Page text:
A characteristic – but over-simplistic – view of ritualistic behaviours in autism is that of a solitary child lining up rows of bricks or coins, spinning the wheels of toy cars, posting objects down the backs of radiators or chairs, or collecting coins, leaves, pieces of string or plumbing equipment. However, with age, particularly in the case of individuals of higher intellectual ability, the routines, rituals and stereotypes tend to become much more complex. For many individuals, too, they may play a crucial role in keeping fear and anxiety under control. As Therese Jolliffe notes:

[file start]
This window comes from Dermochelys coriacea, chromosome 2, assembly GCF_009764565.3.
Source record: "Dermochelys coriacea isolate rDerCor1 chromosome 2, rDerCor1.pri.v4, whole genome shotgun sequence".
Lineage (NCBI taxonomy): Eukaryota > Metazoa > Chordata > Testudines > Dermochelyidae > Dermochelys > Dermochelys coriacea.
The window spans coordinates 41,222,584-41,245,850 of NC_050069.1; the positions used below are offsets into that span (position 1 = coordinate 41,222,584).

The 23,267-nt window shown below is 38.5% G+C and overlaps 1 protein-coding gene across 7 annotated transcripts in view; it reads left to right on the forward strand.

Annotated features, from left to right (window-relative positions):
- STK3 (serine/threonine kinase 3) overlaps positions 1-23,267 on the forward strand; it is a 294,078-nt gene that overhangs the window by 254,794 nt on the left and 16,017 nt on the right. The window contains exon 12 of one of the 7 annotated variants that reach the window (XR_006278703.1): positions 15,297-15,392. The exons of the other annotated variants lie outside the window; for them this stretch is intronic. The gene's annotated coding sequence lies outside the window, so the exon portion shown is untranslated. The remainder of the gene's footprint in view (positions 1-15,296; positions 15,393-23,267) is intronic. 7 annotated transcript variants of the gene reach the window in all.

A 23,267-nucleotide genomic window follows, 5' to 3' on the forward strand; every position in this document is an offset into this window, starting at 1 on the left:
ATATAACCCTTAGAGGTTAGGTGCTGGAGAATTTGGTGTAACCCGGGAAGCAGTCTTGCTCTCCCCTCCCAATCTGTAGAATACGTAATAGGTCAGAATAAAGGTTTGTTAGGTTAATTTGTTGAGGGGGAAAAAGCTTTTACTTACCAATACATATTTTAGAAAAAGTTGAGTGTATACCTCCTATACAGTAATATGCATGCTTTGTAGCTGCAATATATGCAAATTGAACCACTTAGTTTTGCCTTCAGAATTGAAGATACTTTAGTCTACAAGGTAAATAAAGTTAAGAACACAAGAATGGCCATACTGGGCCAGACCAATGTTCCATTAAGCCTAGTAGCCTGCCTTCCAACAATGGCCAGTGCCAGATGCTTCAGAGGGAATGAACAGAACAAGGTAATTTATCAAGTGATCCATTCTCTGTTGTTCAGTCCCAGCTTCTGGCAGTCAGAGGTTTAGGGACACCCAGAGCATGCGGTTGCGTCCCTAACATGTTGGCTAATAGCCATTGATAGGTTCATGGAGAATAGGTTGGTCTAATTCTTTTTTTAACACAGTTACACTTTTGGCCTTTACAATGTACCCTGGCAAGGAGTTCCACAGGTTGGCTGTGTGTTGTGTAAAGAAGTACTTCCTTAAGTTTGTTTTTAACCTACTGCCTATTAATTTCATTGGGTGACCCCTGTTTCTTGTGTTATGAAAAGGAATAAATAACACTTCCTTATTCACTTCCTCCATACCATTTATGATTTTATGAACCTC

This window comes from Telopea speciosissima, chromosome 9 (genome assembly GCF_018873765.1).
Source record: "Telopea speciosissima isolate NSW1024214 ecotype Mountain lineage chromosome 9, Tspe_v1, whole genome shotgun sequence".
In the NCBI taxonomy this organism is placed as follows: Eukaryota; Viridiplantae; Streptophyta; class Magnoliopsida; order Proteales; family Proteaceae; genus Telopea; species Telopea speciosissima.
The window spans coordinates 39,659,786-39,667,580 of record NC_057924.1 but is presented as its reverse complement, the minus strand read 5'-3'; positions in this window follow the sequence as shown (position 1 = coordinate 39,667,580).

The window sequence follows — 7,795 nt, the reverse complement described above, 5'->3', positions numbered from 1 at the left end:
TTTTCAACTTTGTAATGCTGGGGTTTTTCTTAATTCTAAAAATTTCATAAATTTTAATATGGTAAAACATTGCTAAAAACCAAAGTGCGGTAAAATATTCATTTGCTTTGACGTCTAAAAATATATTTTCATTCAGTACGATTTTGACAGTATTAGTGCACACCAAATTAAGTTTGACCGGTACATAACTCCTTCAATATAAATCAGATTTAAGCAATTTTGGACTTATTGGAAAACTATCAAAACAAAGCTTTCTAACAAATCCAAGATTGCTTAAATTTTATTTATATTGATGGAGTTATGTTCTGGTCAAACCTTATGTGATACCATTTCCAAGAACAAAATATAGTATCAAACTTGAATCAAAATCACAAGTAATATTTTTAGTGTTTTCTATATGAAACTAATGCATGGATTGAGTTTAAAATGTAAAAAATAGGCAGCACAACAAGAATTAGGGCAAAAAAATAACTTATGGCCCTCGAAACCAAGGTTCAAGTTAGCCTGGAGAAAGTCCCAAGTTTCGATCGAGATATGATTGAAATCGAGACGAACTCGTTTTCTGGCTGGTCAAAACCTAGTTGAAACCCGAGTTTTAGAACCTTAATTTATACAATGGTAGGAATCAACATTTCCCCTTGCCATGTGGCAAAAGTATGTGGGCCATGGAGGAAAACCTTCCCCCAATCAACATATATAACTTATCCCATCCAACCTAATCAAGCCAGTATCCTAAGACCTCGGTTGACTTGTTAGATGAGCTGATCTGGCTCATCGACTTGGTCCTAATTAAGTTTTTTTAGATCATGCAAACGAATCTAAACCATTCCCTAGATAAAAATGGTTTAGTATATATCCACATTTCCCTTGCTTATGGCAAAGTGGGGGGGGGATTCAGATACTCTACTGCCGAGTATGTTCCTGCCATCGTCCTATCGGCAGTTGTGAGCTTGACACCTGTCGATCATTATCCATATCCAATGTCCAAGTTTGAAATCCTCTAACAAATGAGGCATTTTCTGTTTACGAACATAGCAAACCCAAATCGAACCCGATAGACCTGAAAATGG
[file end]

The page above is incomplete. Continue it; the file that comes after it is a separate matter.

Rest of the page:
Reality to an autistic person is a confusing, interacting mass of events, people, places, sounds and sights. There seems to be no clear boundaries, order or meaning to anything. A large part of my life is spent trying to work out the pattern behind everything. Set routines, times, particular routes and rituals all help to get order into an unbearably chaotic life. Trying to keep everything the same reduces some of the terrible fear.